David, for example, in Psalm 56 asks the question, “What can mortal man do to me?” If we really think about it, especially when we look at the context of the Psalm, man can do a lot to David. He is already being persecuted. He is already being slandered and tormented by evil men. Obviously, mortal men are already doing something to him. So, the question can’t be about whether men can harm David physically or socially. The question seems to imply a different definition of the “me” that David is speaking of. What David is speaking of is the new man. It is who David is in the deepest depths. This is who David is in God – who the Maker has created David to be.
Let us go back to the initial difficulty.
Why is there always so much language about death? It seems to me that if you’ve died with Christ and been raised by the glory of the Father that you’ve already died and don’t need to keep dying. This is true. You’ve entered into new life, and therefore you don’t need to any longer “die to self” – unless, of course, you haven’t truly died to self. So, the question is no longer about “me” at that point, but instead about the sin that lives in me. As Paul says, “It is no longer I that sin, but the sin that dwells in me.”
The ‘you’, the ‘me’, it is speaking of who Christ has made us to be. It is speaking of that deep depth of who we are. There is nothing in that that needs to be put to death. When we come to Christ, we find that we’re not living from who God has made us to be. The essence of our being has been suppressed and cast aside – covered over with masks and supposed personality traits – twice dead. We indeed were dead in our trespasses and sins, but don’t neglect that Christ has made us alive through resurrection!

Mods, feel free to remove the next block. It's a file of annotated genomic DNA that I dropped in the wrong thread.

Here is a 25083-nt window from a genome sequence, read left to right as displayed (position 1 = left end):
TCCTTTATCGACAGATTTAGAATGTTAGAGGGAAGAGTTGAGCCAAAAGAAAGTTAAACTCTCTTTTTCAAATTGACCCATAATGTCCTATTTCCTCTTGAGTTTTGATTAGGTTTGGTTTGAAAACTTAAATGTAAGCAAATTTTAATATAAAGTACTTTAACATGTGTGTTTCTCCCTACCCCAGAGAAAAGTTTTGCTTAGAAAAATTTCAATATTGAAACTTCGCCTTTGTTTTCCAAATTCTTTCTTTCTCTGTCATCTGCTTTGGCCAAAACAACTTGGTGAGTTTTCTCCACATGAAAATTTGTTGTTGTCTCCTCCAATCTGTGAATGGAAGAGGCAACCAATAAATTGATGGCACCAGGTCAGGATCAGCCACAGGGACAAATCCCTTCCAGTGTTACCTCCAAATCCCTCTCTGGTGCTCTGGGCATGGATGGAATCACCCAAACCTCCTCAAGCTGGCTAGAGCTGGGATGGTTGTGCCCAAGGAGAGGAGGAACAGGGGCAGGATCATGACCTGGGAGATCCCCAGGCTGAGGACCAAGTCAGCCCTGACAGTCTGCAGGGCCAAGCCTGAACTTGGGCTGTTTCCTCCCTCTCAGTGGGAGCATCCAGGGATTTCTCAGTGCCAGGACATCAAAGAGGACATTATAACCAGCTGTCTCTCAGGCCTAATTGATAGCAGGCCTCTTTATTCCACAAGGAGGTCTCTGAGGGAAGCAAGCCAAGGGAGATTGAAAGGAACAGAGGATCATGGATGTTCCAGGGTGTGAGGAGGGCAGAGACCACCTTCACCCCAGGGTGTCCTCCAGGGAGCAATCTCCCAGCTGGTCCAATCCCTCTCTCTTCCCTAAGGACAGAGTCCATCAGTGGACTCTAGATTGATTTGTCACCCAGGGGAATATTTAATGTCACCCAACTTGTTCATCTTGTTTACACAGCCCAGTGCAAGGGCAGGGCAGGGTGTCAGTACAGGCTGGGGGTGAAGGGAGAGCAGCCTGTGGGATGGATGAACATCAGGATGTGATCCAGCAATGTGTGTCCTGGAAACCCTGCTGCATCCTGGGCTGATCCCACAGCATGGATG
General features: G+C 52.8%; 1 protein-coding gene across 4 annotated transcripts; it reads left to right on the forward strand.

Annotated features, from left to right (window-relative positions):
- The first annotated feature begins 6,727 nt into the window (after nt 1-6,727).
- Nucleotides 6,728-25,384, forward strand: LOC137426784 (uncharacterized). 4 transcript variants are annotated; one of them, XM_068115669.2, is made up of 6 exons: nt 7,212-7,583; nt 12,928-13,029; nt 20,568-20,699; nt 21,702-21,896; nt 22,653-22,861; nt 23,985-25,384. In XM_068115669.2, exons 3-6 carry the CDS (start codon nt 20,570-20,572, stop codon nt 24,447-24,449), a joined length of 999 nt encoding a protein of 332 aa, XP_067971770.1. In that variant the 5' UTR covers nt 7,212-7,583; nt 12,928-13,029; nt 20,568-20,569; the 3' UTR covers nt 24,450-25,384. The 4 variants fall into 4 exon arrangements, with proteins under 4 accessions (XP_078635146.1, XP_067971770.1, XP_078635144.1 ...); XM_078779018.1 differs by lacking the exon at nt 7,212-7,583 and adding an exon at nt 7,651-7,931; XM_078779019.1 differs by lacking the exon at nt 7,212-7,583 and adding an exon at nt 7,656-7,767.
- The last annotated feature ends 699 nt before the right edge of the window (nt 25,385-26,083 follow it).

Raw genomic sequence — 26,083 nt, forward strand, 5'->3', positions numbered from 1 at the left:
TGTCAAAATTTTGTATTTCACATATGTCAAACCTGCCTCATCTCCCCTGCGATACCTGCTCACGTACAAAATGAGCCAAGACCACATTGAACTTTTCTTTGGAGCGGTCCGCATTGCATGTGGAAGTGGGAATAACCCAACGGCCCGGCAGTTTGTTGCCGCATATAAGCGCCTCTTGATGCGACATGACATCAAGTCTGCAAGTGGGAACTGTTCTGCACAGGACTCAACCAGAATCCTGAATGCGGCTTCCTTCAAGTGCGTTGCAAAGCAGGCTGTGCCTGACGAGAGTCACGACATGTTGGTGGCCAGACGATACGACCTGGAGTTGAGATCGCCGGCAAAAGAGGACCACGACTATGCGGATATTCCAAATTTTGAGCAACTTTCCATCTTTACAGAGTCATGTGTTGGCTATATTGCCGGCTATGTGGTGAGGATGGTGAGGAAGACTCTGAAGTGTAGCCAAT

What we need to ask is two things. Does my life conform to how Scripture says I am to live and act? Am I living from who God has intended me to be, instead of someone else’s projection what what “Christ-likeness” is (including my own projection)?
To conclude, then, I hope this is freedom for some of you. Some of you have been oppressed and suppressed through language of dying and always needing to repent and surrender over to God. Have I sinned today? My conscience is clear – God is my judge; I do not even judge myself. Why should I repent of something that I don’t know about? What is the point of that? And if I repent simply because I’m “supposed to”, then is it really repentance? What is more important to me is answering those two questions in regards to everything I do. Am I living out of who God has made me to be, and have I projected a false image of what that means by misinterpreting – or completely ignoring – the Scripture? At the end of the day, those two things are truly what it all comes down to. It is all based upon living out of the core of who you now are in Christ – from the new heart – which is to say, to live out of love for your neighbor.
There is no greater love than this: to lay down your life for your friends. Paul even says that “I die daily”. But there is a significant difference between the dying to self when we enter the Kingdom and Paul’s daily death. It was self-sacrifice on behalf of others – HUGE difference. The wisdom of God is manifest in that when I die, or suffer, on behalf of others, life is imparted to them. This “death” is not about dying or suffering, but about serving. It is about taking up ultimate purposes. As Paul writes in 2 Corinthians 1:6, “If we are distressed, it is for your comfort and salvation; if we are comforted, it is for your comfort, which produces in you patient endurance of the same sufferings we suffer…”
The cross is experienced in the life of the believer once and for all to die to sins, and taken up again to give our lives as a ransom for many. Death and suffering are never glorified, but rather the life and power that come as a result of sacrifice. If we are focusing upon the death and suffering, then we have left the Christian faith. The beauty of the cross is found in the power over death itself, and not in the “Jesus died for me” alone. Why is it that Jesus’ death moves us? Is it simply because He died while I was still a sinner? Or is there something beyond that? I think that what moves us is the significance of the act, and not the act itself. Through His death, He has brought life. Through His resurrection, He has secured eternal salvation for all who come to Him. Likewise, we take up our crosses and follow Him.